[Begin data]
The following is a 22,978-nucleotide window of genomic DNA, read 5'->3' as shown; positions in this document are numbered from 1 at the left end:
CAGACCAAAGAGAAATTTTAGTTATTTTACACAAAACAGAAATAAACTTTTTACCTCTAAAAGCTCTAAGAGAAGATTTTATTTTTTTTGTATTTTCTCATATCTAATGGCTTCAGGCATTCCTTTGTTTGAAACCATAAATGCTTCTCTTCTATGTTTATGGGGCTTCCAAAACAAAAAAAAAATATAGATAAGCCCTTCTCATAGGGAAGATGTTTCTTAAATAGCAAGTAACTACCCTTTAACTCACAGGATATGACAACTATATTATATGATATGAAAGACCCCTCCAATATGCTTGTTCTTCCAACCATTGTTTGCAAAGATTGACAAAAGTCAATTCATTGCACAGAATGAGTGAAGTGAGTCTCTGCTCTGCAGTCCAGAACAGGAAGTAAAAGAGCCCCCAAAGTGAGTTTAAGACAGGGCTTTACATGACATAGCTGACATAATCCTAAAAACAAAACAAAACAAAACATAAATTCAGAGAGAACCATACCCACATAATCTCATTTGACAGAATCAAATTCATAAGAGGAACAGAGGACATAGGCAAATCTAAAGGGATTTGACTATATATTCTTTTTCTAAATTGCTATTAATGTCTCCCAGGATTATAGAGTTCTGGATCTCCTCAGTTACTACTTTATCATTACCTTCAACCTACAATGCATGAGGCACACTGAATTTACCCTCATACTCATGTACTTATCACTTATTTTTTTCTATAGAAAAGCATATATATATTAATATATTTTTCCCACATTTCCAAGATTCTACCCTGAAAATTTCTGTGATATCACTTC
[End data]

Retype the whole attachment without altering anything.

The following is a 22,978-nucleotide window of genomic DNA, read 5'->3' as shown; positions in this document are numbered from 1 at the left end:
CAGACCAAAGAGAAATTTTAGTTATTTTACACAAAACAGAAATAAACTTTTTACCTCTAAAAGCTCTAAGAGAAGATTTTATTTTTTTTGTATTTTCTCATATCTAATGGCTTCAGGCATTCCTTTGTTTGAAACCATAAATGCTTCTCTTCTATGTTTATGGGGCTTCCAAAACAAAAAAAAAATATAGATAAGCCCTTCTCATAGGGAAGATGTTTCTTAAATAGCAAGTAACTACCCTTTAACTCACAGGATATGACAACTATATTATATGATATGAAAGACCCCTCCAATATGCTTGTTCTTCCAACCATTGTTTGCAAAGATTGACAAAAGTCAATTCATTGCACAGAATGAGTGAAGTGAGTCTCTGCTCTGCAGTCCAGAACAGGAAGTAAAAGAGCCCCCAAAGTGAGTTTAAGACAGGGCTTTACATGACATAGCTGACATAATCCTAAAAACAAAACAAAACAAAACATAAATTCAGAGAGAACCATACCCACATAATCTCATTTGACAGAATCAAATTCATAAGAGGAACAGAGGACATAGGCAAATCTAAAGGGATTTGACTATATATTCTTTTTCTAAATTGCTATTAATGTCTCCCAGGATTATAGAGTTCTGGATCTCCTCAGTTACTACTTTATCATTACCTTCAACCTACAATGCATGAGGCACACTGAATTTACCCTCATACTCATGTACTTATCACTTATTTTTTTCTATAGAAAAGCATATATATATTAATATATTTTTCCCACATTTCCAAGATTCTACCCTGAAAATTTCTGTGATATCACTTC